It seems that every day it becomes more and more clear that the government is planning on enforcing HIPAA regulations. Patient data privacy and security is becoming their priority. This could have to do with the fact that almost 8 million patients have had their data breached over the past 2 years. And considering that many hospitals and medical practices are planning on implementing electronic medical records (EMR), the amount of data breaches are likely to increase.
Let’s take a look at 2 recent developments that clearly show patient data privacy and security and HIPAA enforcement is becoming a priority.
Former prosecutor and healthcare provider lawyer to head OCR
Leon Rodriguez, a former prosecutor and healthcare provider lawyer, has been appointed to head The Office of Civil Rights (OCR). OCR is responsible for enforcing HIPAA and HITECH regulations. The choice of a prosecutor to head OCR is very interesting and points to the fact that OCR plans on enforcing HIPAA. Rodriguez’s comments also clearly point out that patient data privacy and security are a priority.
OCR is “committed to using every vehicle it has to advance and enforce sensible protections for the privacy and security of individuals’ protected health information,” Rodriguez said at a Sept. 12 HHS briefing about consumer use of personal health records and other health IT.
ONC makes trust in Healthcare IT a priority
The Office of the National Coordinator for Health Information Technology (ONC) recently released their Federal Health Information Technology Strategic Plan for 2011 – 2015 (PDF). In the plan they define 5 goals. Goal #3 clearly addresses patient data privacy and security.
Goal III: Inspire Confidence and Trust in Health IT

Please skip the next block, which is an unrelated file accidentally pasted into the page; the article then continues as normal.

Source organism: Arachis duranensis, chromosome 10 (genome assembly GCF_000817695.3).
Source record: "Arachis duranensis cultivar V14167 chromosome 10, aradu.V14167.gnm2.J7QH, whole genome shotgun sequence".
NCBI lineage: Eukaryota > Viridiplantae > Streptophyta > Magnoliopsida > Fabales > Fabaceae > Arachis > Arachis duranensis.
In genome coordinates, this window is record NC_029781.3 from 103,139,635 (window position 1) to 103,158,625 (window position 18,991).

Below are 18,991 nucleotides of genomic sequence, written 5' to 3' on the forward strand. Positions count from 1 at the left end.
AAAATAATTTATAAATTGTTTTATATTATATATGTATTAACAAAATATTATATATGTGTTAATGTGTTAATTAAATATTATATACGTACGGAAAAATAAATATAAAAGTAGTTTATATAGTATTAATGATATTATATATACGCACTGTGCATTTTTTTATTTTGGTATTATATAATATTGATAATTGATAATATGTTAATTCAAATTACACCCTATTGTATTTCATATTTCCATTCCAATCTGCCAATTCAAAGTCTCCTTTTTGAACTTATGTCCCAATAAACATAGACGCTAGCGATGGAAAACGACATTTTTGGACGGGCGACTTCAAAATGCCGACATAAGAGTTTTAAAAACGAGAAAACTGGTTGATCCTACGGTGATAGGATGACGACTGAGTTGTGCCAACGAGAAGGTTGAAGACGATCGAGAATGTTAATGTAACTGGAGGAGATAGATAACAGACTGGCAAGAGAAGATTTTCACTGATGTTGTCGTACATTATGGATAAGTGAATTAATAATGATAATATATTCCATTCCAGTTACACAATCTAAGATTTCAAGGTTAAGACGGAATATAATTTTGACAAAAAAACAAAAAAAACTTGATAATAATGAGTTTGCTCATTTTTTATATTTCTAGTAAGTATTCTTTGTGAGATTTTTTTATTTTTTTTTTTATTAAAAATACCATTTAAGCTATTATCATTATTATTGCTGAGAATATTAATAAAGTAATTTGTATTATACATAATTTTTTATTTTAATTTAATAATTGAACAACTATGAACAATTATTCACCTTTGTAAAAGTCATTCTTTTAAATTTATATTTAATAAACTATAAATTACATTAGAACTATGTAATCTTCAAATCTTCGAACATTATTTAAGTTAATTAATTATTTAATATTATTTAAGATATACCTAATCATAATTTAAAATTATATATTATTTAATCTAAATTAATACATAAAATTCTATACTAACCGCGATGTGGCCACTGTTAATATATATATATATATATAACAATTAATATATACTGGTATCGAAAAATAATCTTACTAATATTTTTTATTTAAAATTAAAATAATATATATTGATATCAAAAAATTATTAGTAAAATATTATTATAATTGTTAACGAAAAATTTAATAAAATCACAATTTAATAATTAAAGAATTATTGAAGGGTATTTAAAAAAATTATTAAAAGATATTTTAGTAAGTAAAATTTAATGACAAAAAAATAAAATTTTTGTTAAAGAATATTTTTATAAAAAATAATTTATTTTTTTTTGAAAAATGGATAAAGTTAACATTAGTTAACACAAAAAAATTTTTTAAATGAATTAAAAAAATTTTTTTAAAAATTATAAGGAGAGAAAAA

Let’s take a look at some of the details that ONC provided in the plan:
To that end, the HHS Office for Civil Rights (OCR) is fulfilling new obligations under the HITECH Act to modify the Privacy and Security Rules under the Health Insurance Portability and Accountability Act of 1996 (HIPAA) to strengthen the privacy and security protections for health information and the enforcement of and penalties for violating the HIPAA rules. These added privacy and security protections are an integral piece of the government’s increased efforts to broaden the use of IT in health care.
More insight comes from one of the strategies they defined:
Strategy III.A.2: Enforce existing federal privacy and security laws and maintain consistency with federal policy.
In order for providers and patients to have trust in health IT and information exchange, they must be confident that privacy and security laws are in place and will be enforced. OCR is charged with civil enforcement of the HIPAA Privacy, Security, and Breach Notification Rules, the primary federal regulations protecting health information. The HITECH Act strengthens OCR’s civil enforcement of the HIPAA Rules by establishing four categories of violations that reflect increasing levels of culpability; four corresponding tiers of penalty amounts that significantly increase the minimum penalty amount for each violation; and a maximum penalty amount of $1.5 million for all violations of an identical provision during a calendar year. OCR also plans to conduct periodic audits that will assess covered entities’ and business associates’ compliance with the HIPAA Privacy and Security Rules. OCR will employ all of its enforcement tools – including imposing the increased penalty amounts for HIPAA violations, conducting compliance reviews, entering resolution agreements that are satisfactory to HHS for informally resolving indications of noncompliance, and conducting periodic audits – to improve compliance with the Privacy and Security Rules.
By both words and actions, the government is making their intentions clear. Patient data privacy and security along with increasing trust in Healthcare IT is their priority. No one should be surprised over the next year when they read headlines of HIPAA audits, large fines levied and what will seem like a major push for HIPAA enforcement. The writing is on the wall now.